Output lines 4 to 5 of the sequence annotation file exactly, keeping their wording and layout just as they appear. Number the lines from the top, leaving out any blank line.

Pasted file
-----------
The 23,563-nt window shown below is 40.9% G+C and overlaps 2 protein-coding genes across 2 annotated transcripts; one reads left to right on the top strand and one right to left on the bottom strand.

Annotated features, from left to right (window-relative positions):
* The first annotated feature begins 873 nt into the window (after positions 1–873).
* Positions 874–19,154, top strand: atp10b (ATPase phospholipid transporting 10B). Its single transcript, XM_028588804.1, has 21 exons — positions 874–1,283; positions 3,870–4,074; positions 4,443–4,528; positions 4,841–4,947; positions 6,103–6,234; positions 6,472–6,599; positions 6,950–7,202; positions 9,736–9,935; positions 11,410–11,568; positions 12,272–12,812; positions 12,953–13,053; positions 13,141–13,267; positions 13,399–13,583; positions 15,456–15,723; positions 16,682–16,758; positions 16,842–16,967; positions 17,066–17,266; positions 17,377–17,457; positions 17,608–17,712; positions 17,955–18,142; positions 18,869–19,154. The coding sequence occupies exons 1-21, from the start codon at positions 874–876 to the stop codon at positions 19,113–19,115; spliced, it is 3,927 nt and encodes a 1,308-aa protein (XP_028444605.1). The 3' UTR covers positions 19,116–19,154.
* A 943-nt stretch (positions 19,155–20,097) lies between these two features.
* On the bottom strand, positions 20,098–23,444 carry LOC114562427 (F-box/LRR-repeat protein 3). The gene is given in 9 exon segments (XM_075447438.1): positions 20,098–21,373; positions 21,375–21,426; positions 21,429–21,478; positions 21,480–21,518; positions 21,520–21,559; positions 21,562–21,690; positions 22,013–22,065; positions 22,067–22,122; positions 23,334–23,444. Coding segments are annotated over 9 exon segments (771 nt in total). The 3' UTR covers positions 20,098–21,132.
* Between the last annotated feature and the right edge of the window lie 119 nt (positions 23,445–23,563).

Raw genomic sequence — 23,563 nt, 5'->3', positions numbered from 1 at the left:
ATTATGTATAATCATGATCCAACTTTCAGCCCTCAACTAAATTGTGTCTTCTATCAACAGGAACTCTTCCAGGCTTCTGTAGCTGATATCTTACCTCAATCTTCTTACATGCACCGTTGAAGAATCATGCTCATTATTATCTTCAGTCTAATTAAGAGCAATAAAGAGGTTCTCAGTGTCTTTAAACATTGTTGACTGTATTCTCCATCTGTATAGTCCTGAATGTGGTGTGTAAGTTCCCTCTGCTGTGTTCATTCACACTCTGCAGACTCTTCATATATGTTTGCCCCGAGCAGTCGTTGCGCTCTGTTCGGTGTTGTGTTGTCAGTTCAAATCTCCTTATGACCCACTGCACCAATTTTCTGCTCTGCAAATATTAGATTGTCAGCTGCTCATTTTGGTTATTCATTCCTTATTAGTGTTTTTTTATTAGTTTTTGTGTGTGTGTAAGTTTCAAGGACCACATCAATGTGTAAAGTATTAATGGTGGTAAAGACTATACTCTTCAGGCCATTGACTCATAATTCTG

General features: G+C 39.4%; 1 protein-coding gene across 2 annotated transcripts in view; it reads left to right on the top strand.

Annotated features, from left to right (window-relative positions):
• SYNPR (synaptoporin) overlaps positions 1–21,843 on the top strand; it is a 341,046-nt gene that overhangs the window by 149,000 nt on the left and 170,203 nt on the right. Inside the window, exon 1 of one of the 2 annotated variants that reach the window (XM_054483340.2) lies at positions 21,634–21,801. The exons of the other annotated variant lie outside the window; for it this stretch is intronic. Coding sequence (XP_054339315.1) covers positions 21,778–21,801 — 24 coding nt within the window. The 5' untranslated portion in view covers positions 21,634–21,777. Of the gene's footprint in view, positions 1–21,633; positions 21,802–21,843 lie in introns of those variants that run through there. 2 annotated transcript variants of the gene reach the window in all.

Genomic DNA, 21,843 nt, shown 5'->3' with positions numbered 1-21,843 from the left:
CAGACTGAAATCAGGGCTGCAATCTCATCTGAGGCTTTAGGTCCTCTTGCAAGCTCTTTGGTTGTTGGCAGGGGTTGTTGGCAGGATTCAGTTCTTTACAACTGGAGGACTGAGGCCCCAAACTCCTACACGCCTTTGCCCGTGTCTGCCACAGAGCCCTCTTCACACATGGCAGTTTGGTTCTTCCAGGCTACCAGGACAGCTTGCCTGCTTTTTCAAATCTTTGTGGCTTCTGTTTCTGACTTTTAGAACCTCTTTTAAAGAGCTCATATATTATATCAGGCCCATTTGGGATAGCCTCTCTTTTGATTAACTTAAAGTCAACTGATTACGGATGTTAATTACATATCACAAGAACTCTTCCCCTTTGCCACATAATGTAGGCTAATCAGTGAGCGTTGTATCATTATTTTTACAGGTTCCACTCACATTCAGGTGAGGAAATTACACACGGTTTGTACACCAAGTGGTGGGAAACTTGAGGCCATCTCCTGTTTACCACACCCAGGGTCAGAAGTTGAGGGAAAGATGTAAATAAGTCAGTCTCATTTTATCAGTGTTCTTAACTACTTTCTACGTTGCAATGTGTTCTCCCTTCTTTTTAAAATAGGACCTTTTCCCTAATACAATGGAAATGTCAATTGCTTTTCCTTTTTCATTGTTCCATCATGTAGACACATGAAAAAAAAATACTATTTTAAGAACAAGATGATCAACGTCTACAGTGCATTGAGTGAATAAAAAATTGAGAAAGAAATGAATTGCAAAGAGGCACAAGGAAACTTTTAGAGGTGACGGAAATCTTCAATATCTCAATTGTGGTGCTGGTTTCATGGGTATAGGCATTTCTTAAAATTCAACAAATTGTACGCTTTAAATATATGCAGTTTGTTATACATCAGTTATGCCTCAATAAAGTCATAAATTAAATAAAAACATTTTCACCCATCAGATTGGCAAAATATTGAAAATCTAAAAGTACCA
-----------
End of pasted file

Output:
* Positions 874–19,154, top strand: atp10b (ATPase phospholipid transporting 10B). Its single transcript, XM_028588804.1, has 21 exons — positions 874–1,283; positions 3,870–4,074; positions 4,443–4,528; positions 4,841–4,947; positions 6,103–6,234; positions 6,472–6,599; positions 6,950–7,202; positions 9,736–9,935; positions 11,410–11,568; positions 12,272–12,812; positions 12,953–13,053; positions 13,141–13,267; positions 13,399–13,583; positions 15,456–15,723; positions 16,682–16,758; positions 16,842–16,967; positions 17,066–17,266; positions 17,377–17,457; positions 17,608–17,712; positions 17,955–18,142; positions 18,869–19,154. The coding sequence occupies exons 1-21, from the start codon at positions 874–876 to the stop codon at positions 19,113–19,115; spliced, it is 3,927 nt and encodes a 1,308-aa protein (XP_028444605.1). The 3' UTR covers positions 19,116–19,154.
* A 943-nt stretch (positions 19,155–20,097) lies between these two features.